In his first exhibition at our Hamburg gallery, Timo Nasseri showed work focused on Arabic arithmetic and its influence on Islamic architecture. He exhibited reflecting sculptures like Muqarnas/Epistrophy, and Glance as well as One and One: a series of precisely executed drawings in white ink on black paper.
This time, Timo Nasseri has found his inspiration in the studies of Jacob Steiner (1796 – 1863), a Swiss mathematician known for his contributions to the development of modern synthetic geometry. The artist has taken these ideas and used them to shift his focus to the exploration of quantum theory within his larger discourse on infinity. These principles ultimately lead to the belief in infinite parallel universes, endlessly expanding across all probabilities.
The exhibition’s title quotes The Library of Babel by Jorge Luis Borges in which an infinite library is described, containing all the information of the universe in every language, coded and organized by an incomprehensible system that renders it all useless and unattainable. “O time thy pyramids” is the only decipherable sentence discovered, and only made ascertainable by the constricting circumstances of this present reality.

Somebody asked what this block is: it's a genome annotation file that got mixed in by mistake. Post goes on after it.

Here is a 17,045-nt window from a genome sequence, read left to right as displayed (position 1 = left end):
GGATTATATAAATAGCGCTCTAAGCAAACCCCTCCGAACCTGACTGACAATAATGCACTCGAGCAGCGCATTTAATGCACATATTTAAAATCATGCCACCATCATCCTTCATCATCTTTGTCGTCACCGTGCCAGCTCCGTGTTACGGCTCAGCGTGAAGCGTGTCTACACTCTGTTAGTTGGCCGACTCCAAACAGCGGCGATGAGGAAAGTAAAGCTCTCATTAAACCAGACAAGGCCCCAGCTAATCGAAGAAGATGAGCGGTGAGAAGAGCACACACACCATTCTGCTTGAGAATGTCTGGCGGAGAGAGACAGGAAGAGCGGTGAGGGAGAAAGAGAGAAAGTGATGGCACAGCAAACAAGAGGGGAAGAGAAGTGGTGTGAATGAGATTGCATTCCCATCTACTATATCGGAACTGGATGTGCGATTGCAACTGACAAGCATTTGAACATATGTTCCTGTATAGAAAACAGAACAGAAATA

Nasseri’s new works appear to be scientific at first glance. The artist has created these sculptures and drawings, using formulas and models linguistically. Their components (lines, dots, curves, letters, numbers, and cartographic elements) are made clear and associated in a way that allows for a transparent understanding of the process of their execution and development without allowing a full rendering and aesthetic contemplation of a clear end result. These works play out scientific revelations, shaping his artistic practice while taking on new aspects as they become part of Nasseri’s visual and aesthetic experience.
In his Drill Cores sculptures, the delicate copper alloyed-steel poles dance around one another, suggesting an underlying structure without defining its boundaries, playing with the infinite possibilities of the moment. His drawings, intentionally mimicking book pages, at first glance appear to be pages from mathematic or scientific textbooks, expanding the ties to this infinite library concept and the endless possibilities of what its accepted as knowledge or fact. They have an officiality in presentation without the full conception, leaving the next step open for the ‘reader’. The wall-objects, when viewed from the front have a striking symmetry and clarity. However, even a minor change in perspective leads to the displacement of this certainty as it deforms anamorphously, reflecting a different simultaneously existing reality for the viewer.
Timo Nasseri was born 1972 in Berlin. There he studied
In September 2012 we launch the first book on Timo Nasseri’s work published in Distanz Verlag, Berlin.